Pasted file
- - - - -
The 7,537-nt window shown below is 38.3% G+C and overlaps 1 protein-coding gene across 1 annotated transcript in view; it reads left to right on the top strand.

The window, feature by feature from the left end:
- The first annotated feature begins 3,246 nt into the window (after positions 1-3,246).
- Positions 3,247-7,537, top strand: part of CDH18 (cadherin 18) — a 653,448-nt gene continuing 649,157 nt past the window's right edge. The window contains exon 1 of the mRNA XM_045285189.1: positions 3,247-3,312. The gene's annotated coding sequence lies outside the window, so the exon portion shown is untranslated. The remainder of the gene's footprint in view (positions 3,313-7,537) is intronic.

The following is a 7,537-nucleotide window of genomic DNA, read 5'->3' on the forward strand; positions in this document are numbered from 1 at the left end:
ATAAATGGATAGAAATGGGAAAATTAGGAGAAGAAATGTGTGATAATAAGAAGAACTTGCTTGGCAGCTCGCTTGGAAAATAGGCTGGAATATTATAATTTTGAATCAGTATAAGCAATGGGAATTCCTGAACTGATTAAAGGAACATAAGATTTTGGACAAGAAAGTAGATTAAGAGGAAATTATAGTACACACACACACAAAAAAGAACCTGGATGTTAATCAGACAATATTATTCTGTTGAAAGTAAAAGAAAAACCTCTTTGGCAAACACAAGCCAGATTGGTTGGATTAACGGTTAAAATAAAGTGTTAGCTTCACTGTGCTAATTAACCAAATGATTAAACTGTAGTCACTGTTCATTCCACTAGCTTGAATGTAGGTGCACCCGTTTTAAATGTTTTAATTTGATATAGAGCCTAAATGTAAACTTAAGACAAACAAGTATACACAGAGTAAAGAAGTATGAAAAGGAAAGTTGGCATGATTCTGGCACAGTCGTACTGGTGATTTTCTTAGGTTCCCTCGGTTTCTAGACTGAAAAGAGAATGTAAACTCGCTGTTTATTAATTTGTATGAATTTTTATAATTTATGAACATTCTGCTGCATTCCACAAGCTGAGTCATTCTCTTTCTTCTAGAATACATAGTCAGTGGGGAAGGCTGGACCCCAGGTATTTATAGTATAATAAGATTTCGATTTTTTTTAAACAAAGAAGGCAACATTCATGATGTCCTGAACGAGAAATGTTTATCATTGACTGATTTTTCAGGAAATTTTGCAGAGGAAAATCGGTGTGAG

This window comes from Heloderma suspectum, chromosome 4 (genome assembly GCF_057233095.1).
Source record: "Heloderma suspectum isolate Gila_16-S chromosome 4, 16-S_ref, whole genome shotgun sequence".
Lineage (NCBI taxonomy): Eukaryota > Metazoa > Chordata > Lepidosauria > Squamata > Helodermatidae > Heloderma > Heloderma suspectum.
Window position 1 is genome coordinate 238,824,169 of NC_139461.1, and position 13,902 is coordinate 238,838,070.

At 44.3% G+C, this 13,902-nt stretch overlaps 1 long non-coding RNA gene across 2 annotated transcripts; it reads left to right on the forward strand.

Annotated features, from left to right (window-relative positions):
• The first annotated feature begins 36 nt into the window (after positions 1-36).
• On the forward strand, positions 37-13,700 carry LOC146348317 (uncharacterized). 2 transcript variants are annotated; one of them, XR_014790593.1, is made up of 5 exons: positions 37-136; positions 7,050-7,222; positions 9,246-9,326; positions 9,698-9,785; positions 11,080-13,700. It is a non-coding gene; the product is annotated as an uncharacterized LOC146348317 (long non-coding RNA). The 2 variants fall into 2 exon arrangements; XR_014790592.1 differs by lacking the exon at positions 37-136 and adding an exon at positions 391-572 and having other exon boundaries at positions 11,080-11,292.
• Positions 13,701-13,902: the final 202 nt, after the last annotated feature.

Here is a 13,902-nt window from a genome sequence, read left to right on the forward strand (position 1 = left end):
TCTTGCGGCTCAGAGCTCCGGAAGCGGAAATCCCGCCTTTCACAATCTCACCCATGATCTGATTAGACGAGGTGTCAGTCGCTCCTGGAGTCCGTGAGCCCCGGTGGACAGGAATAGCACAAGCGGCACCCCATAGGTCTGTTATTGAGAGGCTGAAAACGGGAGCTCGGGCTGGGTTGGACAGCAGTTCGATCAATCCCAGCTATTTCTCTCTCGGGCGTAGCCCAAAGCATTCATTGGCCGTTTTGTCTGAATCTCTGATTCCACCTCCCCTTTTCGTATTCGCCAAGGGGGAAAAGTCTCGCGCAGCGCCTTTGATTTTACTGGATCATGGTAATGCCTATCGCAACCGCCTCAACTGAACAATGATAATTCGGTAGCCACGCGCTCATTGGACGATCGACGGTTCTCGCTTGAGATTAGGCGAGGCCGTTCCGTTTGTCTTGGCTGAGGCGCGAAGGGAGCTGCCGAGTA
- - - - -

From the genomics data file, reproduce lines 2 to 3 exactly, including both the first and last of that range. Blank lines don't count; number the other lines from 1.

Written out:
The window, feature by feature from the left end:
- The first annotated feature begins 3,246 nt into the window (after positions 1-3,246).